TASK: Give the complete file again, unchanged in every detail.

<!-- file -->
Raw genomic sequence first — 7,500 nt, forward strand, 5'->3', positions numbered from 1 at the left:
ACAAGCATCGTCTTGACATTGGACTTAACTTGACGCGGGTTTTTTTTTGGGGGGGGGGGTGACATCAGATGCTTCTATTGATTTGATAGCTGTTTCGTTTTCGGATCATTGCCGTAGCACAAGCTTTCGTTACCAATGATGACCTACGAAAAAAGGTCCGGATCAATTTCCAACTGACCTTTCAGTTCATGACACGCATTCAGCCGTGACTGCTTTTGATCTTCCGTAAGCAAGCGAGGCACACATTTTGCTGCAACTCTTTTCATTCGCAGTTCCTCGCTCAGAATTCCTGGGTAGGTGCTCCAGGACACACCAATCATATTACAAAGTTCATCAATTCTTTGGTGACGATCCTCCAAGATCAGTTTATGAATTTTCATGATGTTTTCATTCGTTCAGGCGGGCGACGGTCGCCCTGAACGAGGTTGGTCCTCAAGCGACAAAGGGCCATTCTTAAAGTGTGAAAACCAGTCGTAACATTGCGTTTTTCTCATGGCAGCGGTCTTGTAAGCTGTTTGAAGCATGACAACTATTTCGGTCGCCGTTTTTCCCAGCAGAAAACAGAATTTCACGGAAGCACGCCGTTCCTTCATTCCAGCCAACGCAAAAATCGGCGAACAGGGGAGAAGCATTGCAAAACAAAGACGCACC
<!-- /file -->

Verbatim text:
Raw genomic sequence first — 7,500 nt, forward strand, 5'->3', positions numbered from 1 at the left:
ACAAGCATCGTCTTGACATTGGACTTAACTTGACGCGGGTTTTTTTTTGGGGGGGGGGGTGACATCAGATGCTTCTATTGATTTGATAGCTGTTTCGTTTTCGGATCATTGCCGTAGCACAAGCTTTCGTTACCAATGATGACCTACGAAAAAAGGTCCGGATCAATTTCCAACTGACCTTTCAGTTCATGACACGCATTCAGCCGTGACTGCTTTTGATCTTCCGTAAGCAAGCGAGGCACACATTTTGCTGCAACTCTTTTCATTCGCAGTTCCTCGCTCAGAATTCCTGGGTAGGTGCTCCAGGACACACCAATCATATTACAAAGTTCATCAATTCTTTGGTGACGATCCTCCAAGATCAGTTTATGAATTTTCATGATGTTTTCATTCGTTCAGGCGGGCGACGGTCGCCCTGAACGAGGTTGGTCCTCAAGCGACAAAGGGCCATTCTTAAAGTGTGAAAACCAGTCGTAACATTGCGTTTTTCTCATGGCAGCGGTCTTGTAAGCTGTTTGAAGCATGACAACTATTTCGGTCGCCGTTTTTCCCAGCAGAAAACAGAATTTCACGGAAGCACGCCGTTCCTTCATTCCAGCCAACGCAAAAATCGGCGAACAGGGGAGAAGCATTGCAAAACAAAGACGCACC